What’s the importance of social networks to your project? Within our social network for social good Horyou.com, we host more than 1000 social entrepreneurs who advocate their impact-driven projects. To what extent do you consider the role of the Internet and social platforms in fostering social entrepreneurship and, by extension, social impact?

At Amani Institute, social media is central to our goals because we are a global organization that wants to attract people that want to live a life of meaning and impact from all around the world. It would be almost impossible to do it without the force of the Internet and social media.

Interactive Social Innovation classes
Interactive Social Innovation classes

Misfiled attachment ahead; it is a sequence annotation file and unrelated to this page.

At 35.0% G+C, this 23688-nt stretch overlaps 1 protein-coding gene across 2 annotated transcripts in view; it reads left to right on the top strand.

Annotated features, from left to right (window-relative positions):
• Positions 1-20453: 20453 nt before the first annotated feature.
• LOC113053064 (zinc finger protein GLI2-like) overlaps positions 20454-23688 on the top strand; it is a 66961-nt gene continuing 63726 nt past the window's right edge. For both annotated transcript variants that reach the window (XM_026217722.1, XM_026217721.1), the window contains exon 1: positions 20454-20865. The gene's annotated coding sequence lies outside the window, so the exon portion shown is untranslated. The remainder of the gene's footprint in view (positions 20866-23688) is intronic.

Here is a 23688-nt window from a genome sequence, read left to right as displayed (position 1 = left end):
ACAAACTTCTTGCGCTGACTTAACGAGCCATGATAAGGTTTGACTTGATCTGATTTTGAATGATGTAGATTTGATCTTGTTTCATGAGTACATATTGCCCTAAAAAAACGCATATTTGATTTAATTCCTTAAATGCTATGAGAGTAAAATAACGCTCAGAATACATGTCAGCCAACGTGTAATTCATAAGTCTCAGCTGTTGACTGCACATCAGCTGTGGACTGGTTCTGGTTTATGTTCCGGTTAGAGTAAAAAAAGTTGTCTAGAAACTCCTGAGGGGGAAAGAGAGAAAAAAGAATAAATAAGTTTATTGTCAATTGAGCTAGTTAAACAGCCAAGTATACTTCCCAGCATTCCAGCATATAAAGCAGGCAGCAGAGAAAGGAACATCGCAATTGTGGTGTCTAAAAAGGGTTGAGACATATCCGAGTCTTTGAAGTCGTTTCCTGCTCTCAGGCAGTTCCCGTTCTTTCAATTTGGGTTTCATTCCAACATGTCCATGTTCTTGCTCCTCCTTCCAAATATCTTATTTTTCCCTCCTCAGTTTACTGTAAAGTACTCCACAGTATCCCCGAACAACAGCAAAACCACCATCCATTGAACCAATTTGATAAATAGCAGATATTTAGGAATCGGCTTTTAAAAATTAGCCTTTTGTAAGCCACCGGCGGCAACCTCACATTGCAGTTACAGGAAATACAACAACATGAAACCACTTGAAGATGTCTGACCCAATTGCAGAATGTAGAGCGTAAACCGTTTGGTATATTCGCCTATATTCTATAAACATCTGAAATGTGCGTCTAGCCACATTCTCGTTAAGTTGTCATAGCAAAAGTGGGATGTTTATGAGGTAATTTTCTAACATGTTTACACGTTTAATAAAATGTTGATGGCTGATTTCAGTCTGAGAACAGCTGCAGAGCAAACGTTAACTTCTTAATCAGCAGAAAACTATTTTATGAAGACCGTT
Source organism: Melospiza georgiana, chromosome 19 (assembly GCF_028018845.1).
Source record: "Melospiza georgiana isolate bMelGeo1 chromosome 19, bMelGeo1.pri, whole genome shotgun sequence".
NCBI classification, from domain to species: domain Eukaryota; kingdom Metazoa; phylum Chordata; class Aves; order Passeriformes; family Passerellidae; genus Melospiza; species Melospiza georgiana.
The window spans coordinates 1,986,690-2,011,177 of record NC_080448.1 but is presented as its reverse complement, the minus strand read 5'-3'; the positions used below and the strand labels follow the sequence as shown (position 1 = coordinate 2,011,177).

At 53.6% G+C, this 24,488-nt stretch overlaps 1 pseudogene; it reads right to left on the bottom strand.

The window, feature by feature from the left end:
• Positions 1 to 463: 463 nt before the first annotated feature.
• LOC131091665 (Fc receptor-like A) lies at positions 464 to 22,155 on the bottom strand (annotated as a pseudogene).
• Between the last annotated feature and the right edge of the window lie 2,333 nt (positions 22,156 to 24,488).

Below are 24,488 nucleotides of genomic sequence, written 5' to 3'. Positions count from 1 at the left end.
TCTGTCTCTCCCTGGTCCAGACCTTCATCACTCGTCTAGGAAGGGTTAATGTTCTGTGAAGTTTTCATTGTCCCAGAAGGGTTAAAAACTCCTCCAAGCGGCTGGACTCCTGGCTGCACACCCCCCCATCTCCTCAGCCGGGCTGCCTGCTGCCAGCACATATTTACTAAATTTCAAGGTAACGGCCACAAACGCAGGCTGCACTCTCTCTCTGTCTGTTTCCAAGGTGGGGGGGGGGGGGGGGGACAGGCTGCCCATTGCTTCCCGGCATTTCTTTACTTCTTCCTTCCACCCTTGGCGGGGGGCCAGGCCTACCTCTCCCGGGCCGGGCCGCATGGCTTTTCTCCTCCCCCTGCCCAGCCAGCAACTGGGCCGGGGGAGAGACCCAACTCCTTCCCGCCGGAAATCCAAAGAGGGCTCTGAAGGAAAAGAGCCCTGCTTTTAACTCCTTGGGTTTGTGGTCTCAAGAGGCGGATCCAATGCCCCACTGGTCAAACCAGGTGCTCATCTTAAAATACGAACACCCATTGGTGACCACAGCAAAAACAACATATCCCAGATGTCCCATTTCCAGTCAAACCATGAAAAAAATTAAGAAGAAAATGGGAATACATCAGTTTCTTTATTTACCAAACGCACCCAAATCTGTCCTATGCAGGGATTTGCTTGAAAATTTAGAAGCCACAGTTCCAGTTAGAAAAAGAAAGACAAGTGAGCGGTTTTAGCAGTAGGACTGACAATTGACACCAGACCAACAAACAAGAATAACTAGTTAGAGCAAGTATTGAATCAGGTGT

How do you see the future of social entrepreneurship? Where do you see your project in 20 years

I think social entrepreneurship will be the norm. We see at Amani Institute that more and more people want to have a meaningful life where they can have a real impact in the world and in someone else’s life. Not necessarily through starting a social venture but through bringing new solutions to social problems in different sectors such as the private and public ones. That is what we call them social Intrapreneurs.

I hope to see my project dying in 20 years because we are not needed anymore. I hope that by 2037 it will be the norm in education and training to talk about social impact and meaning. That everyone who wants will be able to have a life where they are aligned with themselves and with the world. I see a world full of social innovators and a much better world for all.

Horyou is the Social Network for Social Good, which connects, supports and promotes social initiatives, entrepreneurs, and citizens who help the implementation of the Sustainable Development Goals to build a more harmonious and inclusive world. We invite you to Be the Change, Be Horyou!